Human Rights Watch, which has called for a ban on “killer robots,” has estimated that there are at least 380 types of military equipment that employ sophisticated smart technology operating in China, Russia, France, Israel, the UK, and the United States. Much publicity has recently focused on the company Hanwha, a member of a group of the largest weapon manufacturers in South Korea. The Korea Times, calling it the “third revolution in the battleground after gunpowder and nuclear weapons,” has reported that together with the Korean Advanced Science and Technology Institute (KAIST), it is developing missiles that can control their speed and altitude and change course without direct human intervention. In another example, SGR-A1 cannons placed along the demilitarized zone between South and North Koreas reportedly are capable of operating autonomously (although programmers say they can’t fire without human authorization).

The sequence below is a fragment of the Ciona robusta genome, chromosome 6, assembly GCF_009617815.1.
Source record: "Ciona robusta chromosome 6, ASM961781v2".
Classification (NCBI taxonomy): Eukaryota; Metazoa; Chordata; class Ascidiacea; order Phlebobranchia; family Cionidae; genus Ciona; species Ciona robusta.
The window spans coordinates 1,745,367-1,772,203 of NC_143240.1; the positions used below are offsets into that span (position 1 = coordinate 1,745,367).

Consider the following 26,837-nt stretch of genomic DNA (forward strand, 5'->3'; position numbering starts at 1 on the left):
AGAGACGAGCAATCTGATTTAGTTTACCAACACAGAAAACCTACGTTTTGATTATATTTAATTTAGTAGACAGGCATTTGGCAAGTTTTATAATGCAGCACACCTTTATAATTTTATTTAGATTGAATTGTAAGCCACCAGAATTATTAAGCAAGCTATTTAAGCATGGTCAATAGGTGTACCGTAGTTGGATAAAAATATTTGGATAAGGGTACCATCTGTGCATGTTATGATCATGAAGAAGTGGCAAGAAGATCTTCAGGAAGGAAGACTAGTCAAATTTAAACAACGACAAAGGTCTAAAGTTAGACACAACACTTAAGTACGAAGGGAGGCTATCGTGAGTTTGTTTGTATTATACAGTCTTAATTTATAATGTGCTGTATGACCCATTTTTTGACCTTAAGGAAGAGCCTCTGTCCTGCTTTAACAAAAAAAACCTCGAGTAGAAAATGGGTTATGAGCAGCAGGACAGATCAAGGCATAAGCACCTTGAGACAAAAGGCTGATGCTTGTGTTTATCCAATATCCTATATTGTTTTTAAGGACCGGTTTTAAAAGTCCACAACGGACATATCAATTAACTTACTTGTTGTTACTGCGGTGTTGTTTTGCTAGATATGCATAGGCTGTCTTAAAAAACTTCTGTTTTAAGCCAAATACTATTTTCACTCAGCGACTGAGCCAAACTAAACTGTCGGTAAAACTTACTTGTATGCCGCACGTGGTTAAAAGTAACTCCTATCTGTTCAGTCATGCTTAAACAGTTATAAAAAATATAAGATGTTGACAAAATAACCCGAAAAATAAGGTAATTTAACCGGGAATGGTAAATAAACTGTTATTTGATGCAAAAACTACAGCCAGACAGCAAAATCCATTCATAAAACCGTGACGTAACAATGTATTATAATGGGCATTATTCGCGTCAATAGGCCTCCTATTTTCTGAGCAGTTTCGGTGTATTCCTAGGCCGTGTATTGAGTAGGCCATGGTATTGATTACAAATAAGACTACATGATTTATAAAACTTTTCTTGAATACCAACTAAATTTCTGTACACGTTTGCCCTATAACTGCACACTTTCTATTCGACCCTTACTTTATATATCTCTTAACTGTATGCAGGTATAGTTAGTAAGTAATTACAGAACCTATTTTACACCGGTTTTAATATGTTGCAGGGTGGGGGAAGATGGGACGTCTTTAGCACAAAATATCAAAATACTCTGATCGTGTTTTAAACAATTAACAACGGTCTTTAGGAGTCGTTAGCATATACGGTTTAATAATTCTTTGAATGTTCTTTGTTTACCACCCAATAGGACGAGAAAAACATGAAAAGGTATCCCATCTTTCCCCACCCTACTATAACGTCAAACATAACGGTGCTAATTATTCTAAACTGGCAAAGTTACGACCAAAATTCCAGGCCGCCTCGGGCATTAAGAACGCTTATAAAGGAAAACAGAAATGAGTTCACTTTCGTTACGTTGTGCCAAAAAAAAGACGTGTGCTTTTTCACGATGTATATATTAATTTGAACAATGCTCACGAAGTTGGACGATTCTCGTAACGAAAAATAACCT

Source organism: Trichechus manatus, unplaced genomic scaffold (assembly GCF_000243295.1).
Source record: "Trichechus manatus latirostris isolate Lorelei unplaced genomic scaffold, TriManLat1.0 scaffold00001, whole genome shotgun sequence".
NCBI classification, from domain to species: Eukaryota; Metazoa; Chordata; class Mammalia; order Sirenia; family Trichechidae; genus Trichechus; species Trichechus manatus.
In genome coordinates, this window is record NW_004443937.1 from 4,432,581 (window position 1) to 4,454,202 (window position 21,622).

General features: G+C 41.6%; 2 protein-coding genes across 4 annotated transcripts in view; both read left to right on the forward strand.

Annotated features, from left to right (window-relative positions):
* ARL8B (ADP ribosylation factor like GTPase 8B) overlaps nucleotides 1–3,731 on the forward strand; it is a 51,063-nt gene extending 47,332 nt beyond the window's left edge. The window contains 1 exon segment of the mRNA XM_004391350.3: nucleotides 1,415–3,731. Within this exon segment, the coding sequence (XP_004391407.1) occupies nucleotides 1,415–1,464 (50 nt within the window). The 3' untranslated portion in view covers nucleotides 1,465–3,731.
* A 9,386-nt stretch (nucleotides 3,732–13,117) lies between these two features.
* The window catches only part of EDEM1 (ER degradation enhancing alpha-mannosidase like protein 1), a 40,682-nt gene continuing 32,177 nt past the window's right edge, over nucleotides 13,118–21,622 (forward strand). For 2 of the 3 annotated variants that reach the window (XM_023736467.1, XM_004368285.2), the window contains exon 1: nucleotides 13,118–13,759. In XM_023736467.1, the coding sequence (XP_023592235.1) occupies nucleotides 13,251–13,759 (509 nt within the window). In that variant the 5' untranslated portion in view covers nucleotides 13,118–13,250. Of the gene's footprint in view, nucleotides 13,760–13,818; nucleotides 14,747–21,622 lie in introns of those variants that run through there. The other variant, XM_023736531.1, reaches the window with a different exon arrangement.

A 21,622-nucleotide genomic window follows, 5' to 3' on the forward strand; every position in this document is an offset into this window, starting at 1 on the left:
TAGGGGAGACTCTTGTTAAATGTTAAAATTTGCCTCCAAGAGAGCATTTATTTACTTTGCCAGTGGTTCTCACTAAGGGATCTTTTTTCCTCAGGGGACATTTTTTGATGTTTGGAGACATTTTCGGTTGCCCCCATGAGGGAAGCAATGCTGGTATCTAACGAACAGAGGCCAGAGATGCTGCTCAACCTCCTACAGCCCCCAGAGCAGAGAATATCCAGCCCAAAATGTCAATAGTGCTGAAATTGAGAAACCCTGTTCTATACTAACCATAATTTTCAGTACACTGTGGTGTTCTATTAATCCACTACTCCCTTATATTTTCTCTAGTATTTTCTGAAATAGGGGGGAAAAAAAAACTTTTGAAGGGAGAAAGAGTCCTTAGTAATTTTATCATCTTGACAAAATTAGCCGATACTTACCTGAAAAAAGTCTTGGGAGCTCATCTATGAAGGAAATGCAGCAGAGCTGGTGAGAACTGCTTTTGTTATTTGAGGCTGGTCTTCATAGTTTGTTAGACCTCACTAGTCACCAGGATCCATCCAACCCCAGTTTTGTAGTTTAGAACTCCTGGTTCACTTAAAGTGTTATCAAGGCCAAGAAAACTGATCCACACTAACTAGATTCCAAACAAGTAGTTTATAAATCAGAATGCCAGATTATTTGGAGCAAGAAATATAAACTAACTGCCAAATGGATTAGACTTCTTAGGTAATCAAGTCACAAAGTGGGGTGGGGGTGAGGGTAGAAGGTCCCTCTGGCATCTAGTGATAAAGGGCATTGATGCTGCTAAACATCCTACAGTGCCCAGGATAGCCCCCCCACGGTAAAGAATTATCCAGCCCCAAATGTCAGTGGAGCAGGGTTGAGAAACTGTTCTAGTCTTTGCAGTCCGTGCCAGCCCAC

The Korean company Dodaam Systems makes autonomous robots capable of detecting targets many kilometers away. Also, the UK has been intensively testing the unmanned Taranis drone, set to reach its full capacity in 2030 and replace human-operated aircraft. Last year, the Russian government’s Tass news agency reported that Russian combat aircraft will soon be fitted with autonomous missiles capable of analyzing a situation and making independent decisions regarding altitude, velocity, and flight direction. And China, which aspires to become a leader in the AI field, is working hard to develop drones (especially those operating in so-called swarms) capable of carrying autonomous missiles that detect targets independent of humans.
A new bullet
Since 2016, the U.S. Department of Defense has been creating an artificial intelligence development center. According to the program’s leaders, progress in the field will change the way wars are fought. Although former U.S. Deputy Secretary of Defense Robert O. Work has claimed that the military will not hand power over to machines, if other militaries do, the United States may be forced to consider it. For now, the agency has established a broad, multi-billion-dollar AI development program as core to its strategy, testing state-of-the-art remotely-controlled equipment, such as the Extreme Accuracy Tasked Ordnance (EXACTO), a .50 caliber bullet that can acquire targets and change path “to compensate for any factors that may drive it off course.”